One of the challenges faced when turning the house's basement into a living space is the basement's flooring. Bare concrete is usually tough, and does not lead to creating a warm and welcoming space. Fortunately, there are several ways to install the basement flooring, which will be practical and appealing, without the need to make major structural changes. Here are some ideas that will help you to choose comfortable and welcoming basement floors.
In most basements, moisture is a common problem. When it comes to installing the floor, there is a need to solve this problem before any type of flooring is settled. The easiest way to reduce moisture in the basement is to apply a sealing layer of insulation in walls and floor. In some locations, installation of pumps that will help drain support of the infiltrations surrounding excess soil moisture may also be required. Only once the moisture problem is under control, you should proceed with the installation of a floor over the existing concrete basement floor.
After the sealing of concrete and moisture control, it's still often a good idea to lay down a layer of a certain type of waterproof membrane on the floor. That is if you decide on wood or carpet. A floating wood floor is especially nice because it's warmer, quieter and easier on your feet. Floating floors are called floating because they are not anchored in to the existing floor. They are a snap together system that lay on top of a finished or treated underlayment.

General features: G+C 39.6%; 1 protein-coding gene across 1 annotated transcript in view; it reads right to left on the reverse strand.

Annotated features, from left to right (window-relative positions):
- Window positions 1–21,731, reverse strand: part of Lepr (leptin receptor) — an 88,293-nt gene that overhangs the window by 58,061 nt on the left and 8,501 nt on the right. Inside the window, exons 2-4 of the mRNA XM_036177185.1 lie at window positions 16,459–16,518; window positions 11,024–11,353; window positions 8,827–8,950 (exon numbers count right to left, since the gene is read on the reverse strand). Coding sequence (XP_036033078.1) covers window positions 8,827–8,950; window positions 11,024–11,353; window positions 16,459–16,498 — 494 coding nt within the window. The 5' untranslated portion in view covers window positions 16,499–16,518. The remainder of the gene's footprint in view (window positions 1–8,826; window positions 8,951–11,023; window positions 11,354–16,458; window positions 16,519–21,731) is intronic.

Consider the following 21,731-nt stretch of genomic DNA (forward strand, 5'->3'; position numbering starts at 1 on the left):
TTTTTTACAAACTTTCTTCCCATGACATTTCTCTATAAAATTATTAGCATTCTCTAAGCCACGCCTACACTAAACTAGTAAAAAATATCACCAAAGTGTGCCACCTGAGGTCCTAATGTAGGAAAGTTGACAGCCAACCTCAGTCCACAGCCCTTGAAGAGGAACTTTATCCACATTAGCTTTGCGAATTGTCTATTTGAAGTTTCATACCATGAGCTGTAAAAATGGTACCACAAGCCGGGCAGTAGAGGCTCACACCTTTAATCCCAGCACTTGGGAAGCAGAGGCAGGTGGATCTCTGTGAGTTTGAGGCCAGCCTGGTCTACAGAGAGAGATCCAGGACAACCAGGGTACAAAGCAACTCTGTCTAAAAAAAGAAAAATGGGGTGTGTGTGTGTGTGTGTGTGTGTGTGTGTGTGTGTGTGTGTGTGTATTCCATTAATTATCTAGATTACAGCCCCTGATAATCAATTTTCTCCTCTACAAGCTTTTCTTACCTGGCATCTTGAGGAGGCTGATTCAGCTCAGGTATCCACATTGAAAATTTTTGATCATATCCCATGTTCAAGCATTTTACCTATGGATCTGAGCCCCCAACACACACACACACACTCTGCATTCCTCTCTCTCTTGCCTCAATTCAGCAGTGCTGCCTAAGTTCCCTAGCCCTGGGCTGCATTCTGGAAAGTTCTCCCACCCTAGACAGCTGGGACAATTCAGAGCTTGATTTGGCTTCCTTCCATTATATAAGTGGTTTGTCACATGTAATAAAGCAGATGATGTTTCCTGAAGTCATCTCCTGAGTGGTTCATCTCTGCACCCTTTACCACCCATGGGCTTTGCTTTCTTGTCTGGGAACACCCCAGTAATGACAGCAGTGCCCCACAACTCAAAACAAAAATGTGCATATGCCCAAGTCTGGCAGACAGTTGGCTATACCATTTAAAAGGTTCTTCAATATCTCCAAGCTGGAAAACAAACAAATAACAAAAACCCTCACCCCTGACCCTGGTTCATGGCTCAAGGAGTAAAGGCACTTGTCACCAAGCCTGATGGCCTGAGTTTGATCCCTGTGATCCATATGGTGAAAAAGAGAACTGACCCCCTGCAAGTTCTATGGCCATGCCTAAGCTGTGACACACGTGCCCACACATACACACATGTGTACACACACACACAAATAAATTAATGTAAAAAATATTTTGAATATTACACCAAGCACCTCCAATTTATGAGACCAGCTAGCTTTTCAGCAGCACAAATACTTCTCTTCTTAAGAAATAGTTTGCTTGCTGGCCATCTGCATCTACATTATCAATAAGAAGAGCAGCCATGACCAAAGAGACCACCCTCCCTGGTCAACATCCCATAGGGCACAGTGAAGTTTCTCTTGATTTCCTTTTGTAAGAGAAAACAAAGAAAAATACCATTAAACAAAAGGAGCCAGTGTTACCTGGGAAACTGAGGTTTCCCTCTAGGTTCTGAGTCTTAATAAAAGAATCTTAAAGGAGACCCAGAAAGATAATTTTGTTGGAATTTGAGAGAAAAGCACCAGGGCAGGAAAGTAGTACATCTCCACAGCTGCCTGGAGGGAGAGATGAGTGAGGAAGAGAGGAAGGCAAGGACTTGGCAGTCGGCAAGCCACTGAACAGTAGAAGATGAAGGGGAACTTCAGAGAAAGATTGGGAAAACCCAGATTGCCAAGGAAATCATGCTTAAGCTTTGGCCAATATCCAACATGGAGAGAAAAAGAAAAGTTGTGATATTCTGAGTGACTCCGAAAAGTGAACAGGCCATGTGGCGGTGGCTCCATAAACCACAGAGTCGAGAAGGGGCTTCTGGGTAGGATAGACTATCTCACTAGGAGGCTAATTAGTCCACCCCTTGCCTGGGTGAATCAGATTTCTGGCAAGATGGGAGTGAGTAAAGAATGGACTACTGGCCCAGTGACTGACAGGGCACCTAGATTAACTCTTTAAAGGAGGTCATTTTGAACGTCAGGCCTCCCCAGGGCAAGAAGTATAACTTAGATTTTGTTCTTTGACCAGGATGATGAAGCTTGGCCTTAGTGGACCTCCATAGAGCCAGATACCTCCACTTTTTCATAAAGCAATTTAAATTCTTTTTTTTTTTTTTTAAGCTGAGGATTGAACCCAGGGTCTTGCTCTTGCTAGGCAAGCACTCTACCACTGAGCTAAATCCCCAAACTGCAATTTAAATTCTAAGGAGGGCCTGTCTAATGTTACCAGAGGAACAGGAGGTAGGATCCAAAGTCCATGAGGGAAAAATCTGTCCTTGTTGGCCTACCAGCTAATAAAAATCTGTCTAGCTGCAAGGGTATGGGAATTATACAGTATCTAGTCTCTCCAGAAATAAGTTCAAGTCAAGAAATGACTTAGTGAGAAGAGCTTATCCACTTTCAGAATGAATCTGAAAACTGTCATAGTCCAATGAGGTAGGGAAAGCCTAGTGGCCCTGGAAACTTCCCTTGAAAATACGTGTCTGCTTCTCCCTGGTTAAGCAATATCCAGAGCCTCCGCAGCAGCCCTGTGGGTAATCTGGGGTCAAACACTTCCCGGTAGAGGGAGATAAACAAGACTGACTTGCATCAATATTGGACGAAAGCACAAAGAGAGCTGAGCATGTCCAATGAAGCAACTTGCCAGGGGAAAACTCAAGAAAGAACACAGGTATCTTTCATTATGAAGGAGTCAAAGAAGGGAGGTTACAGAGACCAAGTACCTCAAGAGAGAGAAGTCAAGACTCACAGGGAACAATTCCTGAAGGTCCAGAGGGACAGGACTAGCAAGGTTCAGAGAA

With the floor properly prepared, it is time to take into account various basement floor options. You have durable tile flooring as an option. Tile can be chosen from all different sizes, layouts, textures and colors. Tile is impervious to any water that might come in contact with it making it easy to clean. As opposed to wood that will have to sometimes be replaced if water contacts it for too long. Best of all, it is possible to replace dirty or damaged tile with relative ease. This makes tile a good fit for the basement area where there is a lot of traffic.
Together with tiles, a wood laminate floor is also a viable option. Laminate is also somewhat resistant to moisture and will also work well with a combination of insulation and plywood. Many types of laminate flooring have a design that includes a simple configuration. Sections snap together easily and make it possible to install the basement's floor quickly. As a bonus, laminate flooring requires nothing more than a routine cleaning to look fresh for many years.
Linoleum basement flooring is another way to go. Large rolls of linoleum can be rolled out and easily installed by qualified flooring contractors. Although not as durable as tile, linoleum is often a less expensive option for basement floors. If the basement has a some what limited traffic, linoleum will last for a while equitably.
Finally, there is the option to cover the basement with carpet. In control climates where humidity is relatively easy carpet often works very well. However, if the humidity is a constant problem, it's just a matter of time before it starts to bloom underneath the carpet. The end result will be a constant smell that will remind everyone of a wet dog in the house. Only go with carpet if you are sure that the moisture can be controlled in a consistent manner and that an accumulation of mold and moisture under the carpet is not likely.